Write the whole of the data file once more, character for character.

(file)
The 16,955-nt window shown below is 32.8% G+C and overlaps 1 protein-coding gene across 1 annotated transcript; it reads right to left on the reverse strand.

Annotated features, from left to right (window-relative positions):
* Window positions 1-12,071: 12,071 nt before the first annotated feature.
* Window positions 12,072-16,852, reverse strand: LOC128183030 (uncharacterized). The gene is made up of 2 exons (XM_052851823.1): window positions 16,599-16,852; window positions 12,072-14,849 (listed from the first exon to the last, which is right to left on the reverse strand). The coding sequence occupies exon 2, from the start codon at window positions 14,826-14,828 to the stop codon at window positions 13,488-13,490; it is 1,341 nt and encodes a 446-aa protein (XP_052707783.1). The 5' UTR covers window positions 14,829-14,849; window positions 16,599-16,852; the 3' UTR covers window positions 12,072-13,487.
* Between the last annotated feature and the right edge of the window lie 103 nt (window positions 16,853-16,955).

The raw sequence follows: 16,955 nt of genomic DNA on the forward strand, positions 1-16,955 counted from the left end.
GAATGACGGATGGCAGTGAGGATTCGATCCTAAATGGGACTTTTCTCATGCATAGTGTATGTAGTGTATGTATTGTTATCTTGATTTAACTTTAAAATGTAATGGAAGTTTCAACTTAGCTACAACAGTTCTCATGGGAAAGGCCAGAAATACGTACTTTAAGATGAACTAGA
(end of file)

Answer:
The 16,955-nt window shown below is 32.8% G+C and overlaps 1 protein-coding gene across 1 annotated transcript; it reads right to left on the reverse strand.

Annotated features, from left to right (window-relative positions):
* Window positions 1-12,071: 12,071 nt before the first annotated feature.
* Window positions 12,072-16,852, reverse strand: LOC128183030 (uncharacterized). The gene is made up of 2 exons (XM_052851823.1): window positions 16,599-16,852; window positions 12,072-14,849 (listed from the first exon to the last, which is right to left on the reverse strand). The coding sequence occupies exon 2, from the start codon at window positions 14,826-14,828 to the stop codon at window positions 13,488-13,490; it is 1,341 nt and encodes a 446-aa protein (XP_052707783.1). The 5' UTR covers window positions 14,829-14,849; window positions 16,599-16,852; the 3' UTR covers window positions 12,072-13,487.
* Between the last annotated feature and the right edge of the window lie 103 nt (window positions 16,853-16,955).

The raw sequence follows: 16,955 nt of genomic DNA on the forward strand, positions 1-16,955 counted from the left end.
GAATGACGGATGGCAGTGAGGATTCGATCCTAAATGGGACTTTTCTCATGCATAGTGTATGTAGTGTATGTATTGTTATCTTGATTTAACTTTAAAATGTAATGGAAGTTTCAACTTAGCTACAACAGTTCTCATGGGAAAGGCCAGAAATACGTACTTTAAGATGAACTAGA